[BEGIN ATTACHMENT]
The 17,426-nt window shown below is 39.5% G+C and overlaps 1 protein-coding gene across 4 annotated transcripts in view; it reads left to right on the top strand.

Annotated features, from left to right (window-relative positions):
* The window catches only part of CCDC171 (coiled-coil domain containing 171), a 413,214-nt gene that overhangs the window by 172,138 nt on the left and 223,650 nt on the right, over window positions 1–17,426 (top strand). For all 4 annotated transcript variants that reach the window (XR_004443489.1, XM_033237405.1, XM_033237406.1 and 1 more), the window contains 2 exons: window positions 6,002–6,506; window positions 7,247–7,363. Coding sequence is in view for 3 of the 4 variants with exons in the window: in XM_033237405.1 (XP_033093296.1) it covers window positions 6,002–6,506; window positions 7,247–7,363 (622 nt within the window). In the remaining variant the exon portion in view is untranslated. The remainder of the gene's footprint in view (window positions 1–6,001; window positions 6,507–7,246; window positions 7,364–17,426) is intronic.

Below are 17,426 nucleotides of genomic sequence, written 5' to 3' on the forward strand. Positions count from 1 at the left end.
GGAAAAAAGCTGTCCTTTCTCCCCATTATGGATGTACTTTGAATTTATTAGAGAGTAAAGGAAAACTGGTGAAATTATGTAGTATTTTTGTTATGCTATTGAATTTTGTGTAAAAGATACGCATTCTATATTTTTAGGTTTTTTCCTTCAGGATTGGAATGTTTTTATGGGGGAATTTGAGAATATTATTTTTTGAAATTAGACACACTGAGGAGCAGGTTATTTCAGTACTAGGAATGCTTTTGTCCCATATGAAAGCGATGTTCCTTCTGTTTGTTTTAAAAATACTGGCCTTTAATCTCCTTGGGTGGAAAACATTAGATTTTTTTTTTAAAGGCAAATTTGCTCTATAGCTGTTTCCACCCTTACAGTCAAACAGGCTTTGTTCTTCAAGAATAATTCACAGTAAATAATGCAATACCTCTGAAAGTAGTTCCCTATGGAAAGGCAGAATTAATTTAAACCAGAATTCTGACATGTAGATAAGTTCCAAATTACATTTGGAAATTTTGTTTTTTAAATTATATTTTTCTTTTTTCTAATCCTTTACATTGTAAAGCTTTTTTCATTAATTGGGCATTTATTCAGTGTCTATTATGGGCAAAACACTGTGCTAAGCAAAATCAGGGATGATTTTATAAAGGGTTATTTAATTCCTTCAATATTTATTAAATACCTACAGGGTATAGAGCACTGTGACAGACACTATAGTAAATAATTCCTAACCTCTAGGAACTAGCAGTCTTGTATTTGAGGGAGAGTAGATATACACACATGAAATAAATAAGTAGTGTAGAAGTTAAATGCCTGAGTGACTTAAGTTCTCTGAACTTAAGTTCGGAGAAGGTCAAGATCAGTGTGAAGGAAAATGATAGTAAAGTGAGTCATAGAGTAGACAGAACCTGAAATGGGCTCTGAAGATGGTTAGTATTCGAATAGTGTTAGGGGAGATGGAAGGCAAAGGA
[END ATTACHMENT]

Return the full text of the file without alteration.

The 17,426-nt window shown below is 39.5% G+C and overlaps 1 protein-coding gene across 4 annotated transcripts in view; it reads left to right on the top strand.

Annotated features, from left to right (window-relative positions):
* The window catches only part of CCDC171 (coiled-coil domain containing 171), a 413,214-nt gene that overhangs the window by 172,138 nt on the left and 223,650 nt on the right, over window positions 1–17,426 (top strand). For all 4 annotated transcript variants that reach the window (XR_004443489.1, XM_033237405.1, XM_033237406.1 and 1 more), the window contains 2 exons: window positions 6,002–6,506; window positions 7,247–7,363. Coding sequence is in view for 3 of the 4 variants with exons in the window: in XM_033237405.1 (XP_033093296.1) it covers window positions 6,002–6,506; window positions 7,247–7,363 (622 nt within the window). In the remaining variant the exon portion in view is untranslated. The remainder of the gene's footprint in view (window positions 1–6,001; window positions 6,507–7,246; window positions 7,364–17,426) is intronic.

Below are 17,426 nucleotides of genomic sequence, written 5' to 3' on the forward strand. Positions count from 1 at the left end.
GGAAAAAAGCTGTCCTTTCTCCCCATTATGGATGTACTTTGAATTTATTAGAGAGTAAAGGAAAACTGGTGAAATTATGTAGTATTTTTGTTATGCTATTGAATTTTGTGTAAAAGATACGCATTCTATATTTTTAGGTTTTTTCCTTCAGGATTGGAATGTTTTTATGGGGGAATTTGAGAATATTATTTTTTGAAATTAGACACACTGAGGAGCAGGTTATTTCAGTACTAGGAATGCTTTTGTCCCATATGAAAGCGATGTTCCTTCTGTTTGTTTTAAAAATACTGGCCTTTAATCTCCTTGGGTGGAAAACATTAGATTTTTTTTTTAAAGGCAAATTTGCTCTATAGCTGTTTCCACCCTTACAGTCAAACAGGCTTTGTTCTTCAAGAATAATTCACAGTAAATAATGCAATACCTCTGAAAGTAGTTCCCTATGGAAAGGCAGAATTAATTTAAACCAGAATTCTGACATGTAGATAAGTTCCAAATTACATTTGGAAATTTTGTTTTTTAAATTATATTTTTCTTTTTTCTAATCCTTTACATTGTAAAGCTTTTTTCATTAATTGGGCATTTATTCAGTGTCTATTATGGGCAAAACACTGTGCTAAGCAAAATCAGGGATGATTTTATAAAGGGTTATTTAATTCCTTCAATATTTATTAAATACCTACAGGGTATAGAGCACTGTGACAGACACTATAGTAAATAATTCCTAACCTCTAGGAACTAGCAGTCTTGTATTTGAGGGAGAGTAGATATACACACATGAAATAAATAAGTAGTGTAGAAGTTAAATGCCTGAGTGACTTAAGTTCTCTGAACTTAAGTTCGGAGAAGGTCAAGATCAGTGTGAAGGAAAATGATAGTAAAGTGAGTCATAGAGTAGACAGAACCTGAAATGGGCTCTGAAGATGGTTAGTATTCGAATAGTGTTAGGGGAGATGGAAGGCAAAGGA